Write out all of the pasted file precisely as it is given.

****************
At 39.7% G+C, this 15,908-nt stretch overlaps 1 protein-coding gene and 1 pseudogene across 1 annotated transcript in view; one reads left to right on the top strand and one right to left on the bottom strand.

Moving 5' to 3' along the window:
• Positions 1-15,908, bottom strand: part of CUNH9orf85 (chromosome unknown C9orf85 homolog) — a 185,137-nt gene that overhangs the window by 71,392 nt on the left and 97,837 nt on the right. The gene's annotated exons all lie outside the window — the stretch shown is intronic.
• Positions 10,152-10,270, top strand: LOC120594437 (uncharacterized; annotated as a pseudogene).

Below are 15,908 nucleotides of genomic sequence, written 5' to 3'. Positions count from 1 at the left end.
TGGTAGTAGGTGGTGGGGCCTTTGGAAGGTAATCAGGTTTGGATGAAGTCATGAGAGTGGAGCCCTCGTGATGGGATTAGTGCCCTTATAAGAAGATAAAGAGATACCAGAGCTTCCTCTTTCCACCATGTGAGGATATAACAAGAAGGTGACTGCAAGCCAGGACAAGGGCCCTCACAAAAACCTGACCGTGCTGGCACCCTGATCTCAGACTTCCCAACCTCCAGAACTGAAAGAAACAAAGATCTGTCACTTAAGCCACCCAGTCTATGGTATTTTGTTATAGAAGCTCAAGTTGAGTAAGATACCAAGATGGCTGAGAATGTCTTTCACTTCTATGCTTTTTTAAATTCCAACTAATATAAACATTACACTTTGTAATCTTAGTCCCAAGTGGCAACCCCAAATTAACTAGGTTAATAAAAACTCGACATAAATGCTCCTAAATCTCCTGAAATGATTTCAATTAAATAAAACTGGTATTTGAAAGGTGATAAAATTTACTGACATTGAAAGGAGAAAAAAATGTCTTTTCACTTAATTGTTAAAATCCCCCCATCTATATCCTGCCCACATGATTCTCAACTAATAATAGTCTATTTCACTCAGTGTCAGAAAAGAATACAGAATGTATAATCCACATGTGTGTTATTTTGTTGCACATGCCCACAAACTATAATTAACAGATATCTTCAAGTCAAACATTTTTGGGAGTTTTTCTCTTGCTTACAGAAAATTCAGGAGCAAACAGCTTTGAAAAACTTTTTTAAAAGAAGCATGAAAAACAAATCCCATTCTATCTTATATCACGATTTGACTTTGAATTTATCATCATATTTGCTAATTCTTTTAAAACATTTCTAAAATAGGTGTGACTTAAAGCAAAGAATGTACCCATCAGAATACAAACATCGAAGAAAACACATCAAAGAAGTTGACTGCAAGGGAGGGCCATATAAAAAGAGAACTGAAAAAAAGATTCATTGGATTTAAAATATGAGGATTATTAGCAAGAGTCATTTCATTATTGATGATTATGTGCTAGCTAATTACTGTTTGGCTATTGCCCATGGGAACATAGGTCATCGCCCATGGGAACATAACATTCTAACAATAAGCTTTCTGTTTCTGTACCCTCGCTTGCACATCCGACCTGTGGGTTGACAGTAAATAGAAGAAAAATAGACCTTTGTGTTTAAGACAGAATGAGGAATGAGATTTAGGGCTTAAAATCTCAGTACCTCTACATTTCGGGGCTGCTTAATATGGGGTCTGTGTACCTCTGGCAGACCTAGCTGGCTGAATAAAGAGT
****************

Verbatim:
At 39.7% G+C, this 15,908-nt stretch overlaps 1 protein-coding gene and 1 pseudogene across 1 annotated transcript in view; one reads left to right on the top strand and one right to left on the bottom strand.

Moving 5' to 3' along the window:
• Positions 1-15,908, bottom strand: part of CUNH9orf85 (chromosome unknown C9orf85 homolog) — a 185,137-nt gene that overhangs the window by 71,392 nt on the left and 97,837 nt on the right. The gene's annotated exons all lie outside the window — the stretch shown is intronic.
• Positions 10,152-10,270, top strand: LOC120594437 (uncharacterized; annotated as a pseudogene).

Below are 15,908 nucleotides of genomic sequence, written 5' to 3'. Positions count from 1 at the left end.
TGGTAGTAGGTGGTGGGGCCTTTGGAAGGTAATCAGGTTTGGATGAAGTCATGAGAGTGGAGCCCTCGTGATGGGATTAGTGCCCTTATAAGAAGATAAAGAGATACCAGAGCTTCCTCTTTCCACCATGTGAGGATATAACAAGAAGGTGACTGCAAGCCAGGACAAGGGCCCTCACAAAAACCTGACCGTGCTGGCACCCTGATCTCAGACTTCCCAACCTCCAGAACTGAAAGAAACAAAGATCTGTCACTTAAGCCACCCAGTCTATGGTATTTTGTTATAGAAGCTCAAGTTGAGTAAGATACCAAGATGGCTGAGAATGTCTTTCACTTCTATGCTTTTTTAAATTCCAACTAATATAAACATTACACTTTGTAATCTTAGTCCCAAGTGGCAACCCCAAATTAACTAGGTTAATAAAAACTCGACATAAATGCTCCTAAATCTCCTGAAATGATTTCAATTAAATAAAACTGGTATTTGAAAGGTGATAAAATTTACTGACATTGAAAGGAGAAAAAAATGTCTTTTCACTTAATTGTTAAAATCCCCCCATCTATATCCTGCCCACATGATTCTCAACTAATAATAGTCTATTTCACTCAGTGTCAGAAAAGAATACAGAATGTATAATCCACATGTGTGTTATTTTGTTGCACATGCCCACAAACTATAATTAACAGATATCTTCAAGTCAAACATTTTTGGGAGTTTTTCTCTTGCTTACAGAAAATTCAGGAGCAAACAGCTTTGAAAAACTTTTTTAAAAGAAGCATGAAAAACAAATCCCATTCTATCTTATATCACGATTTGACTTTGAATTTATCATCATATTTGCTAATTCTTTTAAAACATTTCTAAAATAGGTGTGACTTAAAGCAAAGAATGTACCCATCAGAATACAAACATCGAAGAAAACACATCAAAGAAGTTGACTGCAAGGGAGGGCCATATAAAAAGAGAACTGAAAAAAAGATTCATTGGATTTAAAATATGAGGATTATTAGCAAGAGTCATTTCATTATTGATGATTATGTGCTAGCTAATTACTGTTTGGCTATTGCCCATGGGAACATAGGTCATCGCCCATGGGAACATAACATTCTAACAATAAGCTTTCTGTTTCTGTACCCTCGCTTGCACATCCGACCTGTGGGTTGACAGTAAATAGAAGAAAAATAGACCTTTGTGTTTAAGACAGAATGAGGAATGAGATTTAGGGCTTAAAATCTCAGTACCTCTACATTTCGGGGCTGCTTAATATGGGGTCTGTGTACCTCTGGCAGACCTAGCTGGCTGAATAAAGAGT